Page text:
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Thursday, April 18, 2019  Spokane, Washington  Est. May 19, 1883
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Opinion >  Syndicated columns

Smart Bombs: A-Rod’s wild pitch

To recap, when Alex Rodriguez was in Seattle, he’d never even heard of players using steroids. But when he got to Texas, he was immediately embroiled in a “loosey-goosey era.” Wow, that has to be the quickest entrance for any era in history. One day, he’s completely clueless, the next he’s caught up in a culture where seemingly everyone is getting an unmarked stimulus package.

Tough break. If only Seattle had media outlets back then, so Rodriguez could keep up with the latest news.

Intentional walk. Hey, pitchers and catchers report this weekend! Can you just feel the excitement?

Not me.

First it was the players continually changing teams. Then the exorbitant contracts and the blackmailing of cities for newer ballparks, which put ticket prices out of reach for so many fans. Then the strike-shortened season. By the time the steroid scandal emerged, this once-passionate baseball fan had pretty much lost interest.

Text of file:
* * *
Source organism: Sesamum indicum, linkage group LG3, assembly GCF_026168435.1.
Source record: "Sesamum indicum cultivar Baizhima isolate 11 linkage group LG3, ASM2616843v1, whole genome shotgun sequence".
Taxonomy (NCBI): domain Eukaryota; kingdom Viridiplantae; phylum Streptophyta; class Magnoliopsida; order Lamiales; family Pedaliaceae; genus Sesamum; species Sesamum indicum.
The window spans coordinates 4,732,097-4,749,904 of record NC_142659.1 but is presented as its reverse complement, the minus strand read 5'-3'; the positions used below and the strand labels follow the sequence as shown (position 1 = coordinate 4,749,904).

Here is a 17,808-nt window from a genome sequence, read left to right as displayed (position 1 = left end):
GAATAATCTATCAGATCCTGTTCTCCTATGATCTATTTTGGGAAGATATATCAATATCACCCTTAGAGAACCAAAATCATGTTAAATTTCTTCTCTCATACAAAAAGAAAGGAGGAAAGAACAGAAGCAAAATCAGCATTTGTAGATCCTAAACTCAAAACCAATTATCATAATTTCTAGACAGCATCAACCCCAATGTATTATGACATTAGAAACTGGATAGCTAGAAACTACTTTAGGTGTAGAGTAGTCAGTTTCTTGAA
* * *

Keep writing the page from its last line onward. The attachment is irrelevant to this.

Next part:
Then my favorite team, the San Francisco Giants, finally made it to the World Series on the strength of Big Head Barry Bonds’ late-career home run barrage. I was almost hooked again.

But reality set in, and I backed off. It wasn’t easy. First, it was an indifference to the regular season, but the playoffs would reel me in. Then, I ditched the playoffs but couldn’t shake the World Series. Finally, I kicked that habit, too.

It can be done, and if more people followed suit, baseball’s purportedly intractable problems would vanish. It doesn’t do any good to cite union contracts, privacy rights and the rest of the nonsense when nobody shows up for the games. Yes, I’m guessing at that point, the owners and the players would miraculously find solutions. But don’t count on that happening as long as you’re excited about spring training.

So how about another strike-shortened season, except this time it’s the fans who take four wide ones?

Stairway to respectability. So Grammy’s Record of the Year goes to Robert Plant and Alison Krauss. That’s quite a transformation for the former lead singer of Led Zeppelin.

From “Please Read the Letter” (off of the Grammy-winning album):

Once I stood beside a well of many words

My house was full of rings and charms and pretty birds.

From “Black Dog” (Led Zeppelin, 1971):

Hey, hey, mama, said the way you move

Gonna make you sweat, gonna make you groove.

What’s next for Plant? The cover of Modern Maturity?

Smart Bombs is written by Associate Editor Gary Crooks and appears Wednesdays and Sundays on the Opinion page. Crooks can be reached at or at (509) 459-5026.

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